The Law of Amplification: Why Digital Tools Do Not Solve Systemic Educational Problems

Tuesday, October 6, 2015 - 07:00 to 08:00

6137 McKeldin Library (Special Events Room)

Massive open online courses, or MOOCs, emerged a few years ago with promises to provide affordable college education for everyone. Recent studies show, however, that MOOCs are typically completed by college-educated, employed professionals, not jobless high-school dropouts. In other words, in direct contradiction to earlier claims, MOOCs not only fail to close learning divides, their dissemination arguably contributes to greater educational inequality.

In this talk, I will show how a persistent misunderstanding about the real bottlenecks to quality education causes us to turn repeatedly to technological non-solutions to address challenges which are fundamentally social in nature. To counter the misguided hype, I describe technology’s “Law of Amplification,” whose direct corollaries should prevent us from looking to technology to fix broken institutions or to achieve educational equity.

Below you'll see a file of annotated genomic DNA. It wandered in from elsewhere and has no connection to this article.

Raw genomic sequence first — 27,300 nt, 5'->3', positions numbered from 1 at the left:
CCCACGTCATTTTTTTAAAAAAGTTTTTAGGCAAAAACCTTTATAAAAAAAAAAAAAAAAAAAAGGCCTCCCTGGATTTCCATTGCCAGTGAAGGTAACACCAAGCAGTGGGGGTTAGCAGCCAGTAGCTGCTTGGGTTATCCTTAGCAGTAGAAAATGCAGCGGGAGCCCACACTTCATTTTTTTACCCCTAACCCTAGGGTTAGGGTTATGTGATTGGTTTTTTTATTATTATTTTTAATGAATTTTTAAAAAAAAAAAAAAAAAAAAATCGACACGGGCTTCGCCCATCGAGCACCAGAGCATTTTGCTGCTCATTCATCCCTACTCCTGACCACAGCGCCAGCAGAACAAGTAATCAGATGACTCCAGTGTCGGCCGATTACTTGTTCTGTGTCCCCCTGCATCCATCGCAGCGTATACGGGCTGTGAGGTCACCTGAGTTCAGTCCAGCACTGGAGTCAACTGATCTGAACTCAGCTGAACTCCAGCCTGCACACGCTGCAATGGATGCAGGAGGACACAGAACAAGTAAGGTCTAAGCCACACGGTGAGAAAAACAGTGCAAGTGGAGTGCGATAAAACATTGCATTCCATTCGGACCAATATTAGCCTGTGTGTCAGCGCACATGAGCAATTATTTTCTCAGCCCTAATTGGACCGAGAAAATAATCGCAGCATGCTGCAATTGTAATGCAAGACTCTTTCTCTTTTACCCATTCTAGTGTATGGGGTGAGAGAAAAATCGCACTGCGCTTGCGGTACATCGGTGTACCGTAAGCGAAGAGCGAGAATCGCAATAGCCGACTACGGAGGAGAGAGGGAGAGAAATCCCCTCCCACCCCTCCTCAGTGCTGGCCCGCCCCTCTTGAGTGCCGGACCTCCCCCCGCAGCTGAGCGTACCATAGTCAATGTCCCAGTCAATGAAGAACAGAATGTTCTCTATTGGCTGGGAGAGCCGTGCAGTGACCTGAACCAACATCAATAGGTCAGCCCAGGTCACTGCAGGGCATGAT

Biography of Speaker:

Kentaro Toyama is W. K. Kellogg Associate Professor at the University of Michigan School of Information and the author of "Geek Heresy: Rescuing Social Change from the Cult of Technology." Until 2010, Toyama was assistant managing director of Microsoft Research India, which he co-founded in 2005. At MSR India, he started the Technology for Emerging Markets research group, which conducts interdisciplinary research to understand how the world's poorest communities interact with electronic technology and to invent new ways for technology to support their socio-economic development. Toyama has conducted research in educational technologies in rural India, engaged elementary school children with robotics in inner-city Seattle, tutored students at private American high schools in science and math, and taught computer science majors calculus in Ghana. Toyama graduated from Yale with a PhD in Computer Science and from Harvard with a bachelors degree in Physics.

Please RSVP, and registration is free.